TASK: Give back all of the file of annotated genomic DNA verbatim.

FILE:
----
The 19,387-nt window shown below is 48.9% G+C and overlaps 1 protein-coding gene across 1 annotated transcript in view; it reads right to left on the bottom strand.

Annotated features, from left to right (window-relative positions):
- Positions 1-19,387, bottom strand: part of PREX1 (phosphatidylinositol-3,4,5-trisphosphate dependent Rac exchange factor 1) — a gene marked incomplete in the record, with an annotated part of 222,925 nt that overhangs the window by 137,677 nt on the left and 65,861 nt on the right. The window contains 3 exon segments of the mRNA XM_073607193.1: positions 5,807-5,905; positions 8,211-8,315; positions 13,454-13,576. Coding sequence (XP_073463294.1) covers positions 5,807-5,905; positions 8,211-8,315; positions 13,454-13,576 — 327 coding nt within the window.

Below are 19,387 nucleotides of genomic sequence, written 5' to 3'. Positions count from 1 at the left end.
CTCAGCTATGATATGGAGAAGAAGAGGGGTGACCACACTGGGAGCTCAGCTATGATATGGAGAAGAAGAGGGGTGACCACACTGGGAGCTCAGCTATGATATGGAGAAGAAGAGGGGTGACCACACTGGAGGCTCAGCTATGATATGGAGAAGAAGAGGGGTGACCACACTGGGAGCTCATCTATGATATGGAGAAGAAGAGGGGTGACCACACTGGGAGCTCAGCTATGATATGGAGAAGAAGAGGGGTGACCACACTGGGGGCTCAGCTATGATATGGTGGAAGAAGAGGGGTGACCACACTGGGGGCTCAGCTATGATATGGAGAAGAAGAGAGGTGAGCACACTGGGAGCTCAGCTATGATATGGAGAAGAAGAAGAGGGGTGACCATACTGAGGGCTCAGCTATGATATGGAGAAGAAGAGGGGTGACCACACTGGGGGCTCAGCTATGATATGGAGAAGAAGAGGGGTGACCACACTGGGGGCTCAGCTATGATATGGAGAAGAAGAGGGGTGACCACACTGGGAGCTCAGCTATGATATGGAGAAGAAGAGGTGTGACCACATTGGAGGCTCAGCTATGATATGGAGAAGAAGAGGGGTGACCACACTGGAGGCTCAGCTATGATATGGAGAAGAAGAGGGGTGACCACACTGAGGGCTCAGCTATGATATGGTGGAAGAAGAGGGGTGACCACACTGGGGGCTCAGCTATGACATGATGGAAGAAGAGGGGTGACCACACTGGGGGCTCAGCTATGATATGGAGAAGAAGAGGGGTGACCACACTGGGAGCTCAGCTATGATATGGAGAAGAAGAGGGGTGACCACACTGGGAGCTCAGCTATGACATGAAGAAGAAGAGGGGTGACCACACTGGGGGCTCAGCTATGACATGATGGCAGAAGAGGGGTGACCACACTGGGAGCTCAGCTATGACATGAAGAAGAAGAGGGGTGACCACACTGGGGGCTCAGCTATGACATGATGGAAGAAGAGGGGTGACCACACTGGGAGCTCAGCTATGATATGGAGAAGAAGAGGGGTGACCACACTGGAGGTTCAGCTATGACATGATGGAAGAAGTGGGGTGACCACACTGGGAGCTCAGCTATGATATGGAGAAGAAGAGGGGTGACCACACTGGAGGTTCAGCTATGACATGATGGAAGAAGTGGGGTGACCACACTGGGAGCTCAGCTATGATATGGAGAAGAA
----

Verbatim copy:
The 19,387-nt window shown below is 48.9% G+C and overlaps 1 protein-coding gene across 1 annotated transcript in view; it reads right to left on the bottom strand.

Annotated features, from left to right (window-relative positions):
- Positions 1-19,387, bottom strand: part of PREX1 (phosphatidylinositol-3,4,5-trisphosphate dependent Rac exchange factor 1) — a gene marked incomplete in the record, with an annotated part of 222,925 nt that overhangs the window by 137,677 nt on the left and 65,861 nt on the right. The window contains 3 exon segments of the mRNA XM_073607193.1: positions 5,807-5,905; positions 8,211-8,315; positions 13,454-13,576. Coding sequence (XP_073463294.1) covers positions 5,807-5,905; positions 8,211-8,315; positions 13,454-13,576 — 327 coding nt within the window.

Below are 19,387 nucleotides of genomic sequence, written 5' to 3'. Positions count from 1 at the left end.
CTCAGCTATGATATGGAGAAGAAGAGGGGTGACCACACTGGGAGCTCAGCTATGATATGGAGAAGAAGAGGGGTGACCACACTGGGAGCTCAGCTATGATATGGAGAAGAAGAGGGGTGACCACACTGGAGGCTCAGCTATGATATGGAGAAGAAGAGGGGTGACCACACTGGGAGCTCATCTATGATATGGAGAAGAAGAGGGGTGACCACACTGGGAGCTCAGCTATGATATGGAGAAGAAGAGGGGTGACCACACTGGGGGCTCAGCTATGATATGGTGGAAGAAGAGGGGTGACCACACTGGGGGCTCAGCTATGATATGGAGAAGAAGAGAGGTGAGCACACTGGGAGCTCAGCTATGATATGGAGAAGAAGAAGAGGGGTGACCATACTGAGGGCTCAGCTATGATATGGAGAAGAAGAGGGGTGACCACACTGGGGGCTCAGCTATGATATGGAGAAGAAGAGGGGTGACCACACTGGGGGCTCAGCTATGATATGGAGAAGAAGAGGGGTGACCACACTGGGAGCTCAGCTATGATATGGAGAAGAAGAGGTGTGACCACATTGGAGGCTCAGCTATGATATGGAGAAGAAGAGGGGTGACCACACTGGAGGCTCAGCTATGATATGGAGAAGAAGAGGGGTGACCACACTGAGGGCTCAGCTATGATATGGTGGAAGAAGAGGGGTGACCACACTGGGGGCTCAGCTATGACATGATGGAAGAAGAGGGGTGACCACACTGGGGGCTCAGCTATGATATGGAGAAGAAGAGGGGTGACCACACTGGGAGCTCAGCTATGATATGGAGAAGAAGAGGGGTGACCACACTGGGAGCTCAGCTATGACATGAAGAAGAAGAGGGGTGACCACACTGGGGGCTCAGCTATGACATGATGGCAGAAGAGGGGTGACCACACTGGGAGCTCAGCTATGACATGAAGAAGAAGAGGGGTGACCACACTGGGGGCTCAGCTATGACATGATGGAAGAAGAGGGGTGACCACACTGGGAGCTCAGCTATGATATGGAGAAGAAGAGGGGTGACCACACTGGAGGTTCAGCTATGACATGATGGAAGAAGTGGGGTGACCACACTGGGAGCTCAGCTATGATATGGAGAAGAAGAGGGGTGACCACACTGGAGGTTCAGCTATGACATGATGGAAGAAGTGGGGTGACCACACTGGGAGCTCAGCTATGATATGGAGAAGAA